The Wellington Phoenix could be playing at a new boutique stadium in Petone in less than three years, if unveiled plans go ahead.
The 12,000-seat Petone Arena is a joint project by Phoenix owners Welnix and Hutt City Council’s Community Facilities Trust.
The stadium is estimated to cost $48 million – with $25m of that to come from Lower Hutt ratepayers.
If all goes ahead as planned, construction could start as early as next year. “We want the Nix running out to . . . a full stadium as they start their 2016-17 campaign,” trust chairman Alister Skene said yesterday.
Phoenix co-owner Gareth Morgan, who has been outspoken in the past about the club’s need for a smaller venue than Westpac Stadium, said: “This is a great day for Wellington fans, but we have to remain sober. There’s significant fundraising to be done, consents to be satisfied and a timetable to be met.
“We have to reinvent the game-day experience, and the start of that process is a stadium . . . where the fans get up and personal with the players.
The Phoenix have struggled in recent seasons to attract crowds of more than about 7000, leaving acres of empty seats at the 35,000-capacity Westpac Stadium. Morgan said yesterday that the Welnix owners would put up their share of the cash.
“We’re putting in enough that it hurts. I’ve put in what I’m prepared to put in and the other guys are
making their minds up.
“But we’ve got enough to make sure this goes ahead.”
The Community Facilities Trust is a council-controlled organisation and will not be putting up money. Its
role will be to arrange community and corporate fundraising, while Hutt City Council ratepayers will be
asked for about $25m.
Lower Hutt Mayor Ray Wallace described the project as “a very exciting opportunity, not just for Lower
Hutt, but for the Wellington region”.
It was too early to say how the $25m would be raised, but the community would be consulted through
the Annual Plan process.
“The Hutt City Council is financially in the best shape of all the councils in the region. We’re in a position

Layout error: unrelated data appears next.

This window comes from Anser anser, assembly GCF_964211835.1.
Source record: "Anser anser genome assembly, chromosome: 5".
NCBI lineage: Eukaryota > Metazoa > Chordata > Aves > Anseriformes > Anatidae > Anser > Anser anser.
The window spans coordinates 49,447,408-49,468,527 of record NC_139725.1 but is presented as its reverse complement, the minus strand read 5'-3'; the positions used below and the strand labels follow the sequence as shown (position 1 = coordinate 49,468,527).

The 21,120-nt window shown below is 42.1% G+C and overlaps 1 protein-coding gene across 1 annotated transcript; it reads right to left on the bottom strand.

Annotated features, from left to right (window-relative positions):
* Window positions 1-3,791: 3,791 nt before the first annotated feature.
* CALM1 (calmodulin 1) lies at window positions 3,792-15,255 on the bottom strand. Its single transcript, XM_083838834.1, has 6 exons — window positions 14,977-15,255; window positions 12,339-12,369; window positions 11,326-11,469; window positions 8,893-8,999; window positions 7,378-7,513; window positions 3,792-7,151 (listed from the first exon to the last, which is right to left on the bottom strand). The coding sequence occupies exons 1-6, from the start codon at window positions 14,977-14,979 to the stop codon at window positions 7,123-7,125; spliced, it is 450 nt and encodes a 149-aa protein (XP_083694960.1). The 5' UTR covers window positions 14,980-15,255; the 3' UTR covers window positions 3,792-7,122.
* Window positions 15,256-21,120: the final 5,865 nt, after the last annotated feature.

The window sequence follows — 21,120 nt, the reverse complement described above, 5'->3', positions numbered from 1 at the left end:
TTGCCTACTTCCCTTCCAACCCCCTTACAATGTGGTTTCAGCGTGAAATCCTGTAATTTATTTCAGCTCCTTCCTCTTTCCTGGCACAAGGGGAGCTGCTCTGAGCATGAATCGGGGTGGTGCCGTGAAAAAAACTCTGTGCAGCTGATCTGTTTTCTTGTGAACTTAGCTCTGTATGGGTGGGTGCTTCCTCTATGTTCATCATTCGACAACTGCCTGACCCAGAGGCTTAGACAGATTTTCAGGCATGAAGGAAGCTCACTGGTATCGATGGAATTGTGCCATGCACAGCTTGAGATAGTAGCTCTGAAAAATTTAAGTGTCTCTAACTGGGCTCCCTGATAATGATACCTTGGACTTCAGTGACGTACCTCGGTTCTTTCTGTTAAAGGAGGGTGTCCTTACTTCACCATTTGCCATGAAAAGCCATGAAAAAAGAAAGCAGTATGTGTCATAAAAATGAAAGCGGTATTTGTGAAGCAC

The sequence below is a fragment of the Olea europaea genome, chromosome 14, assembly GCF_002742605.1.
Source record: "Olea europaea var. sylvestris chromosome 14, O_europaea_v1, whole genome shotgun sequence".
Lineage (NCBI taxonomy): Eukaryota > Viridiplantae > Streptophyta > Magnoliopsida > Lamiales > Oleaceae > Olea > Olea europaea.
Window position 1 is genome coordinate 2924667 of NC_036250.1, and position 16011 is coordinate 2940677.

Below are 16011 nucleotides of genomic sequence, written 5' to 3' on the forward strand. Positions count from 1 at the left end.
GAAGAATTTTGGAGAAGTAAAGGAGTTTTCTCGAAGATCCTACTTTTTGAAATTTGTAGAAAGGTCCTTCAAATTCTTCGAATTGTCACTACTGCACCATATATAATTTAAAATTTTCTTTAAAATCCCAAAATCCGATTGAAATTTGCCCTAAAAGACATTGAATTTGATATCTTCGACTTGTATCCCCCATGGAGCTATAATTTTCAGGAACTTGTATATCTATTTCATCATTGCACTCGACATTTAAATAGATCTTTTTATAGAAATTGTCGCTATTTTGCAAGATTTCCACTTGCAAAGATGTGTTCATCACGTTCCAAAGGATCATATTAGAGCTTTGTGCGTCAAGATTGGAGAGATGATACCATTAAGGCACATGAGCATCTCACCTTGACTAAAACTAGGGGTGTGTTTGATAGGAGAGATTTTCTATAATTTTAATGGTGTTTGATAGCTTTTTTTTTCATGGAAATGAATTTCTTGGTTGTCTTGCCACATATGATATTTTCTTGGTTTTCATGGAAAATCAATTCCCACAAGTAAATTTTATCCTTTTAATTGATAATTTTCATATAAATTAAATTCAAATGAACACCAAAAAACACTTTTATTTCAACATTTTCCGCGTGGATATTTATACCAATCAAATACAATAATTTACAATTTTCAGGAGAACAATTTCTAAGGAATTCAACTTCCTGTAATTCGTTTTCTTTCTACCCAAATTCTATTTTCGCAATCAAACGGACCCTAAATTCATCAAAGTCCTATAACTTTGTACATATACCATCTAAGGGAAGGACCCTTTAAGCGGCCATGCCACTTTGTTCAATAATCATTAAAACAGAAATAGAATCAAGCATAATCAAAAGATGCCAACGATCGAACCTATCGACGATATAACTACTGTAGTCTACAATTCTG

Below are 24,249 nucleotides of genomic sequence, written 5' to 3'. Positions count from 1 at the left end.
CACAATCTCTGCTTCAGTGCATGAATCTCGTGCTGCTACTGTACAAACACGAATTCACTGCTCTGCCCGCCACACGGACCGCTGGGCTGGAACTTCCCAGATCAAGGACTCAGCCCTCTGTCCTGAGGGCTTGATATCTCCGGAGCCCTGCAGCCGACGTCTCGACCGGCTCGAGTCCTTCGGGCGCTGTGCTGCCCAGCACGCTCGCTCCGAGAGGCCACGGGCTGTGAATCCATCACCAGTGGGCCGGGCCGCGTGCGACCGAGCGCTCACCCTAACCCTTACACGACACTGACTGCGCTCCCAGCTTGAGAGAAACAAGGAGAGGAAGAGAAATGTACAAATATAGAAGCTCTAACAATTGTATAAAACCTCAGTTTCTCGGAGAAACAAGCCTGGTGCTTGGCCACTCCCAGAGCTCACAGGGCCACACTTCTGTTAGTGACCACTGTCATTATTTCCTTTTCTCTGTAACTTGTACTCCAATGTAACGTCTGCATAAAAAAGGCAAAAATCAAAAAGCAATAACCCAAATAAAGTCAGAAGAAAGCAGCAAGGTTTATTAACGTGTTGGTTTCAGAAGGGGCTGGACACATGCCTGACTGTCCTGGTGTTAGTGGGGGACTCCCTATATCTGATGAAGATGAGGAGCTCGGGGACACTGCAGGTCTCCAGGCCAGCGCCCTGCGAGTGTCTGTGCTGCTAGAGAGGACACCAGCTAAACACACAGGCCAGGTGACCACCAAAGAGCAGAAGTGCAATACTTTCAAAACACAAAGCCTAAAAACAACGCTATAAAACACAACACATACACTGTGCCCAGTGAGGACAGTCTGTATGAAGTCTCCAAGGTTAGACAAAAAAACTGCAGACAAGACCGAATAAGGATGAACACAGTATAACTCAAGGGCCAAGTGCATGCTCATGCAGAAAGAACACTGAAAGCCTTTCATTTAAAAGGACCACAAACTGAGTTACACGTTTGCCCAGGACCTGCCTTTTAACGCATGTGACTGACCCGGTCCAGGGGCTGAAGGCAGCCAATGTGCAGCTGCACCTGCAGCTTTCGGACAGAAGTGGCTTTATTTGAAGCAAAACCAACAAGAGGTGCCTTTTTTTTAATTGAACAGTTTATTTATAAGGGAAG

to invest in our city,” he said.
The arena would also be used for concerts, events, club rugby, Team Wellington football matches, and
possibly Wellington Lions and Hurricanes games. It would become the training and administration base
for the Phoenix.
Mr Skene said it would fill a gap in the market. “We don’t have a sports ground or a concert venue in
Wellington that can comfortably accommodate a crowd of around 10,000 people.”
He believed it would complement, rather than compete with, Westpac Stadium, and he was confident
fans would travel to Petone.
“If you look at British football, the train ride is half the experience. Look out KiwiRail!”
Wellington Mayor Celia Wade-Brown said it was important for the Phoenix to stay in the Wellington
“If this is going to work for them, then that’s fine. We really like having the Phoenix in Wellington and
they’re going to play their big games at Westpac Stadium.”
Phoenix general manager David Dome said the club had investigated alternative venues, including
Newtown Park, Karori Park and Mt Victoria before settling on Petone. However, town belt planning rules
had proved a sticking point.
Westpac Stadium chief executive Shane Harmon said he would prefer to work with the Phoenix to build
crowd numbers, rather than see them depart.
Phoenix chairman Rob Morrison said atmosphere was a problem at Westpac Stadium. “While our fans
are very vocal, if you have a crowd of 8000, it’s a bit like having a tadpole in a 40-gallon drum.”
Phoenix supporters’ group Yellow Fever spokesman Guy Smith backed the Petone plans.
“We think it’s pretty exciting and it’s important that fans get behind it.”